Many of the flaws in this volume occur when it comes to citing the locations where the letters are housed. Letters by Eliot to Harriet Monroe are repeatedly assigned to the Houghton Library at Harvard, but are actually at the University of Chicago, along with the rest of Monroe’s papers. A letter to Ottoline Morrell, given the date 14 January 1920, is said to be at the Beinecke Library at Yale, when in fact it is at the University of Texas. Three others, to John Rodker, are said to be in the possession of Mrs Burnham Finney; but this information was mistaken even in 1988. All three had been sold to the University of Tulsa in 1984, and the mistake has been corrected elsewhere. Likewise, the infamous letter to Aldington is marked ‘CC’, presumably a carbon copy in possession of Mrs Eliot. But the original is at the University of Texas, and that is what should have been cited. The most endearing of the location citations reads simply: ‘?TS’. This refers to a typescript that is located: where? Such details may only concern scholars, but they matter.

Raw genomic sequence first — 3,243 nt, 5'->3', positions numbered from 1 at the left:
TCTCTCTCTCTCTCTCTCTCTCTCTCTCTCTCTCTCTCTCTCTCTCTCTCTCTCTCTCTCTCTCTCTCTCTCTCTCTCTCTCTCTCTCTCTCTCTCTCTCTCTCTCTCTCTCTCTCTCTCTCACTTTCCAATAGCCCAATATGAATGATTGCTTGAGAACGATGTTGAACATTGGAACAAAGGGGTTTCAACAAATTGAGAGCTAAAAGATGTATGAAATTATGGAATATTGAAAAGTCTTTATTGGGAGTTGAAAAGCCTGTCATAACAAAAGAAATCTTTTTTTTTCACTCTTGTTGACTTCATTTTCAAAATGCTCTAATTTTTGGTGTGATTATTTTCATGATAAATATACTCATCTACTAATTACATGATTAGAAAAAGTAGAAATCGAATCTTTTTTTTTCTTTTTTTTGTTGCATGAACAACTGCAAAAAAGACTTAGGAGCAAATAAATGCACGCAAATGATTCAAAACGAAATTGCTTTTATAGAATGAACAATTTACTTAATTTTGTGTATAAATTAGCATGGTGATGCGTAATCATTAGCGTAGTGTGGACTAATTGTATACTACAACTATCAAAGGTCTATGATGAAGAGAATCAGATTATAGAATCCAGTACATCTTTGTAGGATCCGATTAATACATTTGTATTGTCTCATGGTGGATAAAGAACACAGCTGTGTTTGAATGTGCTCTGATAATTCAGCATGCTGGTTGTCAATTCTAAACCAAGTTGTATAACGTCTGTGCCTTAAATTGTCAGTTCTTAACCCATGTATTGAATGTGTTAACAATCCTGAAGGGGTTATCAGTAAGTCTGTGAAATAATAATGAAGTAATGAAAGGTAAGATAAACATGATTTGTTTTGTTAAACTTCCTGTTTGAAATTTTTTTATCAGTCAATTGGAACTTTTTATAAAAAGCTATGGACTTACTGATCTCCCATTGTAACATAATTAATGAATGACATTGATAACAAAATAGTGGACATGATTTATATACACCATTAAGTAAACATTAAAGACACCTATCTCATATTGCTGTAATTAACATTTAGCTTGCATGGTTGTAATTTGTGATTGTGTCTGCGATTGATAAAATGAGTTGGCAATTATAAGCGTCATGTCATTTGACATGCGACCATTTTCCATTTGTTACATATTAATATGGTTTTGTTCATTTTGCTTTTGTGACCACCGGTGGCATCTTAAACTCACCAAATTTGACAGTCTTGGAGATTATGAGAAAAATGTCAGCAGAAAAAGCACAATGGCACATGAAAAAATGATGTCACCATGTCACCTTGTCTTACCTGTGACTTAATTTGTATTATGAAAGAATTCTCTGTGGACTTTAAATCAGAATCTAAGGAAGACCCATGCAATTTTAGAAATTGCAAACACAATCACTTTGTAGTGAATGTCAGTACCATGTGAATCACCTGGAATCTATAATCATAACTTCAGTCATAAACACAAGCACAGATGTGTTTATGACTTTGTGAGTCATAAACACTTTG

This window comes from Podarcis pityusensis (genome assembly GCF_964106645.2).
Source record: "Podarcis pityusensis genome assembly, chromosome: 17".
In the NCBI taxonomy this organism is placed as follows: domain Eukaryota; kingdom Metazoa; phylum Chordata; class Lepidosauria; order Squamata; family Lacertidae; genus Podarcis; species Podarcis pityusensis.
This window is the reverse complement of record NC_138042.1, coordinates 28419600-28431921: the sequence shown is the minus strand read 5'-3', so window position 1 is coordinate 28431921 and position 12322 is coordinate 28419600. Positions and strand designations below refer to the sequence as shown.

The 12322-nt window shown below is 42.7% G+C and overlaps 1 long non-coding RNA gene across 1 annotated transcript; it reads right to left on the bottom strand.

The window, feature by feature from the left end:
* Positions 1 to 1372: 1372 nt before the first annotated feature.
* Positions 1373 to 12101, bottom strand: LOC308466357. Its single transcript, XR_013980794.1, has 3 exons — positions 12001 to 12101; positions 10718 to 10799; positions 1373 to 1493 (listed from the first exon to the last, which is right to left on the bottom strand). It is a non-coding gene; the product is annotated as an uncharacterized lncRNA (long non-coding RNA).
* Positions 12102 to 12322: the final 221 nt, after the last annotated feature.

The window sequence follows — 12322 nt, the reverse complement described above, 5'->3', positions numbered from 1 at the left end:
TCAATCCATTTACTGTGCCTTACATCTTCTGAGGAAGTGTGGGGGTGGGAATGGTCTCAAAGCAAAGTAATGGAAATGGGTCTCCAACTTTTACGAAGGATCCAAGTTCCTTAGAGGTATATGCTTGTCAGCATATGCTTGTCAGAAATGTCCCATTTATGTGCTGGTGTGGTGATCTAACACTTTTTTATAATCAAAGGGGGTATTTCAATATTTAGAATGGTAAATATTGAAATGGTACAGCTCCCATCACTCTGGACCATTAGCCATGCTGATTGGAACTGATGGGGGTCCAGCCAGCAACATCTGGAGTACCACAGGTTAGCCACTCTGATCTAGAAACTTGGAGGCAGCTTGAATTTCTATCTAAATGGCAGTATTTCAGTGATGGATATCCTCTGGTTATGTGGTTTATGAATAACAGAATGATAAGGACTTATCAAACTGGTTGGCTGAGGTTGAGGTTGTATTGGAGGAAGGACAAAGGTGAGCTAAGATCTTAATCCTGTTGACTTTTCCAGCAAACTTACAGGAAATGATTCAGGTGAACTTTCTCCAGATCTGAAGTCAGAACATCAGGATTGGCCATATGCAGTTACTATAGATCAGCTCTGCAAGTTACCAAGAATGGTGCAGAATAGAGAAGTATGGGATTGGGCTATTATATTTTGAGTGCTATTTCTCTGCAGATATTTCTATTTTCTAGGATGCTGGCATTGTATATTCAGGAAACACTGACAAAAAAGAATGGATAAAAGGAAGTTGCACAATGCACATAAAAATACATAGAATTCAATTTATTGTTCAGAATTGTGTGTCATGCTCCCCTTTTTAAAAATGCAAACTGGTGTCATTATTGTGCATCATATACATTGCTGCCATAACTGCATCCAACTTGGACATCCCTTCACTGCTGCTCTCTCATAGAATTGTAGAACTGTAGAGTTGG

Volume III is discussed by Michael Wood in this issue.